Comments

Tuesday, July 15, 2014

Manapparai Murukku


For this month's Indian Cooking Challenge, we are traveling towards Tamilnadu. To be specific, towards a town called Manapparai in Tiruchi district. The town's name has somewhat become synonymous with their signature snack - The Manapparai Murukku. A man named Mani Iyer who used to run a vegetarian refreshment stall at the railway station had introduced these murukkus to the train passengers during 1920's. His murukku were so famous that passengers were drawn out of their compartments to buy them. Later these were sold in brown paper bags that were easily identified. Nowadays, murukku making has become a cottage industry in that town and they are available everywhere and are even exported to other countries.

Iyer used to mix butter to the rice flour and fry chaklis in coconut oil. The unique feature of these chaklis are that they are fried twice unlike the regular chaklis that are fried only once. I haven't personally seen or tasted these specific murukkus and going by the reference we had, I am sure that Mr.Iyer's recipe is safely locked somewhere in a vault. :))

The recipe we got for trial had a kilogram of rice flour with a dash of urad flour. Any seasoned chakli maker would tell you that the recipe is nothing but a disaster. Going against my instincts, I tried a small portion, following the recipe to the T, hoping to prove myself wrong and the result was hard to bite chaklis. Then I increased the urad dal quantity and got the good variety ones though the chakli dough somewhat is similar to thenkuzhal/thentharlu one. I fried them until they attained a lighter hue though I am not sure whether they should attain a light / dark golden hue.

And coming to the flours. Usually it is a practice to prepare the flours from scratch in India while preparing chaklis. I always use the store bought ones and they work just fine as the freshly prepared flours. Besides they cut down the work.

Ingredients:
2 cups rice flour
1/2 cup urad flour / Black gram flour
1 tbsp butter / hot oil
1 tbsp sesame seeds
1 tsp cumin seeds
1/4 tsp carom seeds / ajwain (I didn't add any.)
Salt to taste
Oil to fry (I used canola oil.)

Method:
1. Combine everything in a mixing bowl. Add water gradually and make a firm dough.
2. Meanwhile, heat oil in a wok / wide frying pan. Drop a bit of dough into the hot oil. When it sizzles and comes to surface, then the oil is hot enough for frying. If the dough doesn't rise to surface, heat oil for a couple of minutes more. However there is no need to bring the oil to a smoking point.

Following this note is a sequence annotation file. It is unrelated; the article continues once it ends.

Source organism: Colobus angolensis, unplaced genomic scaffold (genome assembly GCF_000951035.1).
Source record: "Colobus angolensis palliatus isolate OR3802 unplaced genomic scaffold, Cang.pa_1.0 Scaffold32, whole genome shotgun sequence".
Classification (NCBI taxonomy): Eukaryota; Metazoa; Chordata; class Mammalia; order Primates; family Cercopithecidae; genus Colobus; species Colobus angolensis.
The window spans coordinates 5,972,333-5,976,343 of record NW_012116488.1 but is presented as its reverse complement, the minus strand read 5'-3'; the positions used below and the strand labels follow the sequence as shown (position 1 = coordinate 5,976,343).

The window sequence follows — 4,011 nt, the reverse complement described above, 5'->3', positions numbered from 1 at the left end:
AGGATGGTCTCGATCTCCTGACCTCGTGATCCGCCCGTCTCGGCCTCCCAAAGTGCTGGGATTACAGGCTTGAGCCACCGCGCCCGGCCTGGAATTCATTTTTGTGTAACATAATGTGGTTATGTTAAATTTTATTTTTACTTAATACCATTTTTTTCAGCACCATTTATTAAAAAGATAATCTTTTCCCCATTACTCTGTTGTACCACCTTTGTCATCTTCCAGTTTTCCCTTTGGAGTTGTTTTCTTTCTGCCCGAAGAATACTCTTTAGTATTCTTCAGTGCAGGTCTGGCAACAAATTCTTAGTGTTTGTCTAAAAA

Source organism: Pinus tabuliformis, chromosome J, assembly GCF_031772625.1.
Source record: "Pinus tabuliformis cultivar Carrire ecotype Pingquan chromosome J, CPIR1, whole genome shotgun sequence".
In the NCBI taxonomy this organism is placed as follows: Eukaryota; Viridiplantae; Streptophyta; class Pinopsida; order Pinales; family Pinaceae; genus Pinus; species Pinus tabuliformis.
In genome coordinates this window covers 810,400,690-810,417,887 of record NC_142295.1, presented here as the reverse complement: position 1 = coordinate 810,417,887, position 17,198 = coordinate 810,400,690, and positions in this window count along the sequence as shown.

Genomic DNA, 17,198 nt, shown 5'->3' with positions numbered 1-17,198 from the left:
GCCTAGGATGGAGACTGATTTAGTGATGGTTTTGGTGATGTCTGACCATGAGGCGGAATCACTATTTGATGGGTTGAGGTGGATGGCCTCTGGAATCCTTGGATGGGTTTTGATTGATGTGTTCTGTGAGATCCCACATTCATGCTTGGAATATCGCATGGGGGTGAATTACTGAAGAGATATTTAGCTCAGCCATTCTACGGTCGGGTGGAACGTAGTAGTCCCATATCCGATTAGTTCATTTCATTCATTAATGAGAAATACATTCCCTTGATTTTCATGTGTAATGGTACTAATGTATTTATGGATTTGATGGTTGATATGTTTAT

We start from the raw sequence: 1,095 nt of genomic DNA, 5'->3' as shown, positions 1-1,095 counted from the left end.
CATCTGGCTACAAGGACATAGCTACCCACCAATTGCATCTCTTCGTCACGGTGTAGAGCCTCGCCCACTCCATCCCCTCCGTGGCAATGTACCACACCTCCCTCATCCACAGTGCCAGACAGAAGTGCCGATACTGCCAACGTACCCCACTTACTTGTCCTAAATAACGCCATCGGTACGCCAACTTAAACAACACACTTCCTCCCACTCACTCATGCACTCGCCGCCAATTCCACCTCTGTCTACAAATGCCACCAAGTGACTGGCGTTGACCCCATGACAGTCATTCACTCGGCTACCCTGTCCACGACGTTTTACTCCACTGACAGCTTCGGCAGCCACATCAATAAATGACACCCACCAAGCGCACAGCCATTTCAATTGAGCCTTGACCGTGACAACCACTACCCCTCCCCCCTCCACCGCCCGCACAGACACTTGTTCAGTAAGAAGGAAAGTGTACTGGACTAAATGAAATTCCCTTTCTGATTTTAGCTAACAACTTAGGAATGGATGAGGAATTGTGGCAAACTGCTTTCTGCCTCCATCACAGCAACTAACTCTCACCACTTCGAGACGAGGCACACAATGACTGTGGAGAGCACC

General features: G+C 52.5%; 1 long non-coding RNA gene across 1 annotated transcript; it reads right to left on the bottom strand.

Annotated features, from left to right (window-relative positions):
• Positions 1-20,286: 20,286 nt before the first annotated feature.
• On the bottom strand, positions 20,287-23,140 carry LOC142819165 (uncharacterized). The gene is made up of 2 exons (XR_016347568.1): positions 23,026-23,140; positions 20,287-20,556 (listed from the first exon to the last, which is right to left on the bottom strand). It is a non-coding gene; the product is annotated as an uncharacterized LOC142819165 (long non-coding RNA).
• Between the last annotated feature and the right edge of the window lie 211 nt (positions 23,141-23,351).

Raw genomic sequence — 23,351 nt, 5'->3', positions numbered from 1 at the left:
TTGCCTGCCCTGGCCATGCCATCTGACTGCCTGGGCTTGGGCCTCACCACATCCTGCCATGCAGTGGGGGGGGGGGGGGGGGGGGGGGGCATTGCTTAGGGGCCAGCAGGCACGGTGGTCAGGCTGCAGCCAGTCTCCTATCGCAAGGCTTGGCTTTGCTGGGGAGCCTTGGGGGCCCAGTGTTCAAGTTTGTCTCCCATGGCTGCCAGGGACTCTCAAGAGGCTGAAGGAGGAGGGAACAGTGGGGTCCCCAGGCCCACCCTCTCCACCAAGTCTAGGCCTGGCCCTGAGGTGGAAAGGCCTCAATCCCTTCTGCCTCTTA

3. Fit a single star disc / 5 holed disc to the chakli press, fill the dough into the nozzle and press the dough circle on the back of a ladle. I did it on the backside of a greased, stainless steel plate. Allow the shaped dough circles to rest for about 5 minutes.
4. Drop the dough circles into the hot oil. Fit as many as the frying pan can hold without overcrowding. Fry them in hot oil for about 3 - 4 minutes, flipping in between. (Chaklis are only partially fried at this point.) Remove them with a slotted spoon and drain on absorbent towels to cool them a bit.
5. Now repeat the steps as above and partially fry another batch of chaklis. Remove them as well and drain on plates covered with absorbent towels.
6. Now drop the partially fried first batch of chaklis (from the step 4) into hot oil again and fry until they turn crisp. I kept them light hued but one can fry until they attain a dark golden hue.
7. Now fry the partially fried second batch chaklis from step 5 until they are completely done.
8. Repeat the steps of double frying the chaklis with the remaining dough.
9. Let cool and store them in an airtight container. 

Comments

Saturday, July 12, 2014

Keerai Kootu


Event: Blogging Marathon #42
Theme: South Indian meals 
Choice of state: Tamilnadu

Kootu, a comforting side dish from Tamilian kitchens is lentil and vegetable / greens based. This particular kootu is mild and tasty and needs no prior planning or preparation. It is simple in terms of preparation and is quick to put together. This keerai kootu is based on moong dal and spinach and was inspired from here.

Ingredients:
1/4 cup moong dal
2 cups chopped greens (I used spinach.)
1/8 tsp turmeric powder
1 tbsp oil
1 tsp cumin seeds
1 tsp mustard seeds
1 tsp urad dal / skinned, split black gram
2 green chillies, finely chopped
A pinch of asafoetida powder
1 onion, chopped fine
1 tomato, chopped fine
1/4 cup shredded, fresh coconut
1 tsp rice flour
Salt to taste
Clockwise from left to right: Kootu, Eggplant curry, Mixed veggie sambhar, Rasam, Yogurt and Chayote curry

Method: